Colleyville, Texas, has a simple budgeting strategy: Begin each year with the effective tax rate (the tax rate that brings in the same amount of property tax revenue excluding new growth) and justify anything requiring new property tax revenue. This is exactly what we did for fiscal year 2020, and for the second consecutive year, adopted the effective tax rate.

One could describe the traditional city government approach as keeping the property tax rate the same from one year to the next, claiming success because the tax rate was not increased. But in an environment where property values are substantially increasing year-over-year (as they are in northern Texas), the no-tax-rate-increase misnomer increases property taxes and the burden for residents can quickly become overwhelming.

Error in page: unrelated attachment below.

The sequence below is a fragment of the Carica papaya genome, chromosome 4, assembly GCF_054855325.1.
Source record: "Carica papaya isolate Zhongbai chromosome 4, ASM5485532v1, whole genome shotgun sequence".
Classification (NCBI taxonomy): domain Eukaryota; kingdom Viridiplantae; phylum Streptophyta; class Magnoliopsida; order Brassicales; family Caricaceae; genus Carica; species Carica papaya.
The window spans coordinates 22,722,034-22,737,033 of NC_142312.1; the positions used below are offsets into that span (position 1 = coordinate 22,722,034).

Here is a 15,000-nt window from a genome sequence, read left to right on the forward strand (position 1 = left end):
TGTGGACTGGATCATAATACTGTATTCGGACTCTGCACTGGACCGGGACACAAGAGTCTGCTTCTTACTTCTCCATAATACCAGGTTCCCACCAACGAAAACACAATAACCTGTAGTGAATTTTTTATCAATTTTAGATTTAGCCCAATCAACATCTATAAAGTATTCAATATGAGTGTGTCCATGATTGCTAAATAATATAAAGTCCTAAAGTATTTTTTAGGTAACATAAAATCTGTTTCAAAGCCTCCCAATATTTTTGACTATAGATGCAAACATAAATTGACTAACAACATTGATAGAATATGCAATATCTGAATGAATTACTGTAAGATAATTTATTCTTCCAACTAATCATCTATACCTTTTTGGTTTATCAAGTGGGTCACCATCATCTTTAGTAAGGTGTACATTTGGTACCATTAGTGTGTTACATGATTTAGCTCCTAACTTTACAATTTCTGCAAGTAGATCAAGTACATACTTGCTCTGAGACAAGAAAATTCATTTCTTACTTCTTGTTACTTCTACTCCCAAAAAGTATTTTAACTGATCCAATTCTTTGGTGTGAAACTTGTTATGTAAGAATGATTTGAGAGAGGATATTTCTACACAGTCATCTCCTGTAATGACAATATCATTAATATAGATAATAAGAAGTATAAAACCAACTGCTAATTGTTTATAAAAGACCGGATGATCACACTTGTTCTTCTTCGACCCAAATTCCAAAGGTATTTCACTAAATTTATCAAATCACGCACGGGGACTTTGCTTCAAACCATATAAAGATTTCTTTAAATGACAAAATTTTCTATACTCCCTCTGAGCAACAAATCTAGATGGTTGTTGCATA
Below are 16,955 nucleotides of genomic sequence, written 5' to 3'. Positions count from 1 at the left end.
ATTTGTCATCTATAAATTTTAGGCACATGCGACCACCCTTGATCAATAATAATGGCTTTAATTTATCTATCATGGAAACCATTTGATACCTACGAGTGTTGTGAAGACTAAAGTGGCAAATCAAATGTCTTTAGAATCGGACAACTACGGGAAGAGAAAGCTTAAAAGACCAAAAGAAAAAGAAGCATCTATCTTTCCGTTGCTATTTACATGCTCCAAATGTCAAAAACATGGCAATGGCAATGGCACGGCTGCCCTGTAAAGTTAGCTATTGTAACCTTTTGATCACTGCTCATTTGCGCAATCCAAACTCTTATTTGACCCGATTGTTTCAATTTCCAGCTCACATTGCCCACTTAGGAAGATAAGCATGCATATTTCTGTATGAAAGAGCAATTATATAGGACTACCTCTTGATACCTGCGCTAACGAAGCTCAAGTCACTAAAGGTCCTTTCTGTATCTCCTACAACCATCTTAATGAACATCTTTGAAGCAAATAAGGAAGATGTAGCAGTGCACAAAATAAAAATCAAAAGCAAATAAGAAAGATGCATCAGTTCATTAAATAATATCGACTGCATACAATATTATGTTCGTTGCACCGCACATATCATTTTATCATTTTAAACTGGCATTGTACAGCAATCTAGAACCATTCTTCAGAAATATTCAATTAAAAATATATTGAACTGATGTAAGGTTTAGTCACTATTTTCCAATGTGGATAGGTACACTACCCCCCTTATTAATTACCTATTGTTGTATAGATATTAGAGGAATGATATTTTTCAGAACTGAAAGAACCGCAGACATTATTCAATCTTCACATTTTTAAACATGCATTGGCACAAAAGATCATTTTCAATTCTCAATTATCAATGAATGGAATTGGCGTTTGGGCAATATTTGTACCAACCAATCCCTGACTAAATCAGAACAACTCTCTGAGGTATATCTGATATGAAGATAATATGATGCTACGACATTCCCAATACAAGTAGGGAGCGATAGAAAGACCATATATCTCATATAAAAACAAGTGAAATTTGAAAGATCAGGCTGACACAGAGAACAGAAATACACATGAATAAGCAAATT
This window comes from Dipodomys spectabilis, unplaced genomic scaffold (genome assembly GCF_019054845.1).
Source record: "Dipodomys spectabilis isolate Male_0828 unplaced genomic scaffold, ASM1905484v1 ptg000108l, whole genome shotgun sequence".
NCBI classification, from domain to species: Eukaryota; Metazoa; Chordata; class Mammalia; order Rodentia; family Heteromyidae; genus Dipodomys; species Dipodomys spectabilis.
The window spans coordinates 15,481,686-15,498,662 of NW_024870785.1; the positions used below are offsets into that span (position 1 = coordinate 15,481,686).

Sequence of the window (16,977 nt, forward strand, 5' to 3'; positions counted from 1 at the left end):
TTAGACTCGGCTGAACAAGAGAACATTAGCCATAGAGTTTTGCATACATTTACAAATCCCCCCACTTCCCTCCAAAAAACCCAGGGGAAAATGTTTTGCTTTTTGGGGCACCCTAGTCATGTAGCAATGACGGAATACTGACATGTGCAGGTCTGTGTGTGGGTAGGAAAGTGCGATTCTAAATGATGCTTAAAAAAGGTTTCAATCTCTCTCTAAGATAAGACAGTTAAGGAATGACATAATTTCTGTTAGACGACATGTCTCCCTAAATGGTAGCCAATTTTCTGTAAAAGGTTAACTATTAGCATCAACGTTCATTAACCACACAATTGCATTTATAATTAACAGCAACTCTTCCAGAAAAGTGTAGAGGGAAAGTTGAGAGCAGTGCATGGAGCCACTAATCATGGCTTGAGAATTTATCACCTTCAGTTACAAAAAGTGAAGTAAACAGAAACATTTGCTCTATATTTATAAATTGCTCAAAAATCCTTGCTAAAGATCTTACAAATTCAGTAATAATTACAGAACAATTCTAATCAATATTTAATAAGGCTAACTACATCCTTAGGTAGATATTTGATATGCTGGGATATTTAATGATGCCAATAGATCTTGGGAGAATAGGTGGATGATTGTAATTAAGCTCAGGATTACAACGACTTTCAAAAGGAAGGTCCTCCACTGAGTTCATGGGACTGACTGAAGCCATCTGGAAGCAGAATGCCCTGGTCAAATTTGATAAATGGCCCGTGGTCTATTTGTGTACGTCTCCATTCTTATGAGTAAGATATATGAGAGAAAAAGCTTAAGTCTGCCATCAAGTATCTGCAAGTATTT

Under this scenario, a large windfall is created and the city then finds a way to spend the additional funds (albeit on programs and services to better the community), rather than starting at zero and determining which priorities, if any, require additional money. In Colleyville’s case, keeping the tax rate the same would have meant an additional $600,000 for fiscal year 2020. Had the city taken the full increase allowed by state law, residents would have owed an additional $2 million over the last two fiscal years.

Justifying Priorities

Colleyville’s model is different than the traditional approach. We seek to offset increasing property values by decreasing the tax rate and only generating new property tax revenue if it can be justified by meeting a city council, thus community, priority. Not only did we adopt the effective tax rate, the city council approved a budget that:

• Is balanced (and provides for a projected $400,000 surplus).

• Expands public safety services (new police sergeant, three new firefighters, reclassification of three firefighters to field supervising officers, increase in fire operations overtime to match previous years’ actuals).